Wednesday, August 26, 2009

British police officer tells employment tribunal he wasn't promoted because of his dyslexia

From BBC News:

A senior police officer has told an employment tribunal that he was "victimised" because he is dyslexic.

Ch Insp Phillip Haynes (pictured), 42, of Gloucestershire Police, says he was passed over for promotion after he raised the condition with his bosses.

Mr Haynes claims a letter detailing extra time he needed to pass his superintendent exam prejudiced the promotion board against him.

The force told the hearing in Bristol that they had tried to help Mr Haynes.

Victoria von Wachter, representing Gloucestershire Police, said the force had done a lot to assist Mr Haynes during the selection process.

Mr Haynes, of Newnham-on-Severn, said he first became aware that he might have been dyslexic when he was 12.

After twice failing the interview stage for promotion to inspector, he sought help from a dyslexia expert who wrote to Gloucestershire Police asking for special allowances to be put in place for Mr Haynes in his day-to-day duties and in future interview situations.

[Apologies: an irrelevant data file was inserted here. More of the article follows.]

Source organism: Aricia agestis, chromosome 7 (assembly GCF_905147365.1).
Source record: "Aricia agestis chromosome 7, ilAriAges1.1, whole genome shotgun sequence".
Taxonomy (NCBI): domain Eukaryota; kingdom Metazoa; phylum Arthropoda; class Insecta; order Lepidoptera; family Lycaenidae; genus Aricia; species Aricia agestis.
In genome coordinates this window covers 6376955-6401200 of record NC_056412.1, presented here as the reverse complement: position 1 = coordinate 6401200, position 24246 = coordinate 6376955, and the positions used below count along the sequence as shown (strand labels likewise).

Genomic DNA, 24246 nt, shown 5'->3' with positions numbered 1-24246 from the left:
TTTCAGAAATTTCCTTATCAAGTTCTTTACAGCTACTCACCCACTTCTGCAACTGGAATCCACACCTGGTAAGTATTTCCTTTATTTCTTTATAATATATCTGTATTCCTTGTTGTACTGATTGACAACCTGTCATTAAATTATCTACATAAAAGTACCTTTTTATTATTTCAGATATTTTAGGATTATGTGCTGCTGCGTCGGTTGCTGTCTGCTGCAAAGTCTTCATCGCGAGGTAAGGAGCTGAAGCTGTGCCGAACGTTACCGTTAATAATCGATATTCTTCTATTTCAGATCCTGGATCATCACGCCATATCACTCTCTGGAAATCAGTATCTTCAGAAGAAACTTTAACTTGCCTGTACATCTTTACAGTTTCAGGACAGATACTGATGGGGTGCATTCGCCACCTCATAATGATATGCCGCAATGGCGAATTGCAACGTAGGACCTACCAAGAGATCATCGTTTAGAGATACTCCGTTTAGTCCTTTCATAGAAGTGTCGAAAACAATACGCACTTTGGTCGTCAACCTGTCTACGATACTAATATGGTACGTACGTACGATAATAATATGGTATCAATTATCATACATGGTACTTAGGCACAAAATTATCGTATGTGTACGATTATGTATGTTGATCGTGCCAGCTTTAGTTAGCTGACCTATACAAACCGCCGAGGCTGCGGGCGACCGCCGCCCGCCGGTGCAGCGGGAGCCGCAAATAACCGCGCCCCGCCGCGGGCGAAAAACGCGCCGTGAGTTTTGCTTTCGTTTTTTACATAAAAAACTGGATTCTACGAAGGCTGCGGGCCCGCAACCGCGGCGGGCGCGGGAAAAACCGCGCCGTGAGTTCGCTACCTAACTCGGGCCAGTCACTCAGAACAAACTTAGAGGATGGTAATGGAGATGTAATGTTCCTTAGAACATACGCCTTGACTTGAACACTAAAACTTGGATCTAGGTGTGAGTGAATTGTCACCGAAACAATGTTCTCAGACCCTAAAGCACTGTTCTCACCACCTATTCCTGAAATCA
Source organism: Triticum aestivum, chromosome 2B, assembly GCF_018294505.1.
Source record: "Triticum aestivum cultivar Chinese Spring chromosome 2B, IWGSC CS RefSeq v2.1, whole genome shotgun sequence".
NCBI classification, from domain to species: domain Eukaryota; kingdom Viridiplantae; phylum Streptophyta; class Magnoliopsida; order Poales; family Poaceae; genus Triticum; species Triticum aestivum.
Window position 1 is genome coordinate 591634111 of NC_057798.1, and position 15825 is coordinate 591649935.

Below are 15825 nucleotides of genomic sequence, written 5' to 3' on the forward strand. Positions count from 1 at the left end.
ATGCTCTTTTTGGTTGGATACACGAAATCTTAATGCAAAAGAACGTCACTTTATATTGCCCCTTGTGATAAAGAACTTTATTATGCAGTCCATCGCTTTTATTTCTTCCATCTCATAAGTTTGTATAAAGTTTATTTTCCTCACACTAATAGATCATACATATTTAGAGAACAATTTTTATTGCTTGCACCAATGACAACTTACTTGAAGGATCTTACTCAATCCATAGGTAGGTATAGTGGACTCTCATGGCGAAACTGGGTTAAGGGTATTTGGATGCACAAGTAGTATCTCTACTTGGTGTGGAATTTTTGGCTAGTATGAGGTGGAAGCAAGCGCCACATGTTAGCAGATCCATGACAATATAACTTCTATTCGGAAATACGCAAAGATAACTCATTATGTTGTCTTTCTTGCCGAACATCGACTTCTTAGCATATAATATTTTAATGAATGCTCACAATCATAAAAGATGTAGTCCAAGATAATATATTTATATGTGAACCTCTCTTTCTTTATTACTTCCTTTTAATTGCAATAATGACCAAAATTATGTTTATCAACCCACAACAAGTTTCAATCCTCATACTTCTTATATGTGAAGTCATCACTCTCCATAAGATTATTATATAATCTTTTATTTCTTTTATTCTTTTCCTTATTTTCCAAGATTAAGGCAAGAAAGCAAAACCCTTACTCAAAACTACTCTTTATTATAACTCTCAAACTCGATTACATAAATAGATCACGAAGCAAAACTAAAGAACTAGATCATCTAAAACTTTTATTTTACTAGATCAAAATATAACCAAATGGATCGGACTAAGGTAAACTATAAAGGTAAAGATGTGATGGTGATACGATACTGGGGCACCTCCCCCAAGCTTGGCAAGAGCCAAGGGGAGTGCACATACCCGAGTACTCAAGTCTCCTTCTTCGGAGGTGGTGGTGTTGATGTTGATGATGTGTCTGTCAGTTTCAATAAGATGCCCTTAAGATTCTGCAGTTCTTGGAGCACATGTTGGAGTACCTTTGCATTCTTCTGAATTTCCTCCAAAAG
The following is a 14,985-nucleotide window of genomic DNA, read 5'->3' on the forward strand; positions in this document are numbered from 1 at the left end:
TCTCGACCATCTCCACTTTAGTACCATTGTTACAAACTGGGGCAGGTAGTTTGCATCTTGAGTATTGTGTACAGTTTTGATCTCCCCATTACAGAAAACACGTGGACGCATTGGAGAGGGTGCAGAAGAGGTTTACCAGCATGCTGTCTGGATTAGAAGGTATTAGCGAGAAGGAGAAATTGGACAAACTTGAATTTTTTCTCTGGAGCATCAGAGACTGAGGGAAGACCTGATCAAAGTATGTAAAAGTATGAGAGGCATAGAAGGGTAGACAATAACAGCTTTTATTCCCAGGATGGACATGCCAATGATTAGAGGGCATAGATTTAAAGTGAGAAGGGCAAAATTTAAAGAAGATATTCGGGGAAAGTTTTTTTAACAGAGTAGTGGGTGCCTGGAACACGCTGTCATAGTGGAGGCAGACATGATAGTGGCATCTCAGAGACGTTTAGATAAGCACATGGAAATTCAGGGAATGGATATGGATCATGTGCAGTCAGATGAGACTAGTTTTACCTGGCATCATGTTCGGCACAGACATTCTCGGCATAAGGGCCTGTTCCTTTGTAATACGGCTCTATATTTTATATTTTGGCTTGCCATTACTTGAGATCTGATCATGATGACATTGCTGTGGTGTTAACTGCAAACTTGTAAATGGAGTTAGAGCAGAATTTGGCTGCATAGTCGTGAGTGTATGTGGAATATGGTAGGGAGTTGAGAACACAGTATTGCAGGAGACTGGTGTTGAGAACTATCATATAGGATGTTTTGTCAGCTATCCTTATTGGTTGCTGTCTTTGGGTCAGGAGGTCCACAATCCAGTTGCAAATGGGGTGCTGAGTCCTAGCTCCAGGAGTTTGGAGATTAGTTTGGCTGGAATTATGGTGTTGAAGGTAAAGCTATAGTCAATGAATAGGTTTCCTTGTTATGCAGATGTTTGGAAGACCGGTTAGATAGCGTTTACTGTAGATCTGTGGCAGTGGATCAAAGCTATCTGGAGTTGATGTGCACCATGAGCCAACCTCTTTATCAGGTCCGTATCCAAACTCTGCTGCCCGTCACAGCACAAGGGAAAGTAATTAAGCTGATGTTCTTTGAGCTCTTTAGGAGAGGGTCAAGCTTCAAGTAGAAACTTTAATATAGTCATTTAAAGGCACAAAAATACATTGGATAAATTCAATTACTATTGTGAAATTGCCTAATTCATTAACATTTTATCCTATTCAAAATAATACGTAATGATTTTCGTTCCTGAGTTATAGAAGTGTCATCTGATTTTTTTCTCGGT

Mr Haynes said he thought this communication "caused the [promotion] board members to decide that I was not fit to be a senior police officer".

He said he felt "victimised" after his next promotion application was failed at the paper application stage.

He was also unhappy at subsequently being moved from being an acting superintendent back to being a chief inspector.

The former soldier, who joined the county's constabulary in 1989, said: "I have found my treatment to be extremely distressing."

The hearing continues.